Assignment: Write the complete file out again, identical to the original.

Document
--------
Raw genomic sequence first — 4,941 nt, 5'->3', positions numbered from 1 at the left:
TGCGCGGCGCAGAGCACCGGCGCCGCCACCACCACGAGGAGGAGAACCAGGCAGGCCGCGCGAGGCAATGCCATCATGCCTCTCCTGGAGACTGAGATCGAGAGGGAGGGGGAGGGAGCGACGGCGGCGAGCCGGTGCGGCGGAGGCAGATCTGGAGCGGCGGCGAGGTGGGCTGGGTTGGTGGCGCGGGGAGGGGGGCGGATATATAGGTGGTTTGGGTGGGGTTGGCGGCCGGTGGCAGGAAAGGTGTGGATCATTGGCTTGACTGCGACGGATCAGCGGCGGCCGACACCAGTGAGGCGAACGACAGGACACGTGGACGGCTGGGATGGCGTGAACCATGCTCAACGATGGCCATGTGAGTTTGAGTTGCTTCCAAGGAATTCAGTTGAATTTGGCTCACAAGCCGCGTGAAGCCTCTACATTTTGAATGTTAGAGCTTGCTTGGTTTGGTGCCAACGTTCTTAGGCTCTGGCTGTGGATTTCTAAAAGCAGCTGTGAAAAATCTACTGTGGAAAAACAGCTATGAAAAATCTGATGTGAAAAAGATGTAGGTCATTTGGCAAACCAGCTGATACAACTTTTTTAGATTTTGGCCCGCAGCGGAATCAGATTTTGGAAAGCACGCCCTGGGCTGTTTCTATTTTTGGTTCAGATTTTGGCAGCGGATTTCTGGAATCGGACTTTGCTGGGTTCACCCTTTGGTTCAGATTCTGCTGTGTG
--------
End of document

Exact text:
Raw genomic sequence first — 4,941 nt, 5'->3', positions numbered from 1 at the left:
TGCGCGGCGCAGAGCACCGGCGCCGCCACCACCACGAGGAGGAGAACCAGGCAGGCCGCGCGAGGCAATGCCATCATGCCTCTCCTGGAGACTGAGATCGAGAGGGAGGGGGAGGGAGCGACGGCGGCGAGCCGGTGCGGCGGAGGCAGATCTGGAGCGGCGGCGAGGTGGGCTGGGTTGGTGGCGCGGGGAGGGGGGCGGATATATAGGTGGTTTGGGTGGGGTTGGCGGCCGGTGGCAGGAAAGGTGTGGATCATTGGCTTGACTGCGACGGATCAGCGGCGGCCGACACCAGTGAGGCGAACGACAGGACACGTGGACGGCTGGGATGGCGTGAACCATGCTCAACGATGGCCATGTGAGTTTGAGTTGCTTCCAAGGAATTCAGTTGAATTTGGCTCACAAGCCGCGTGAAGCCTCTACATTTTGAATGTTAGAGCTTGCTTGGTTTGGTGCCAACGTTCTTAGGCTCTGGCTGTGGATTTCTAAAAGCAGCTGTGAAAAATCTACTGTGGAAAAACAGCTATGAAAAATCTGATGTGAAAAAGATGTAGGTCATTTGGCAAACCAGCTGATACAACTTTTTTAGATTTTGGCCCGCAGCGGAATCAGATTTTGGAAAGCACGCCCTGGGCTGTTTCTATTTTTGGTTCAGATTTTGGCAGCGGATTTCTGGAATCGGACTTTGCTGGGTTCACCCTTTGGTTCAGATTCTGCTGTGTG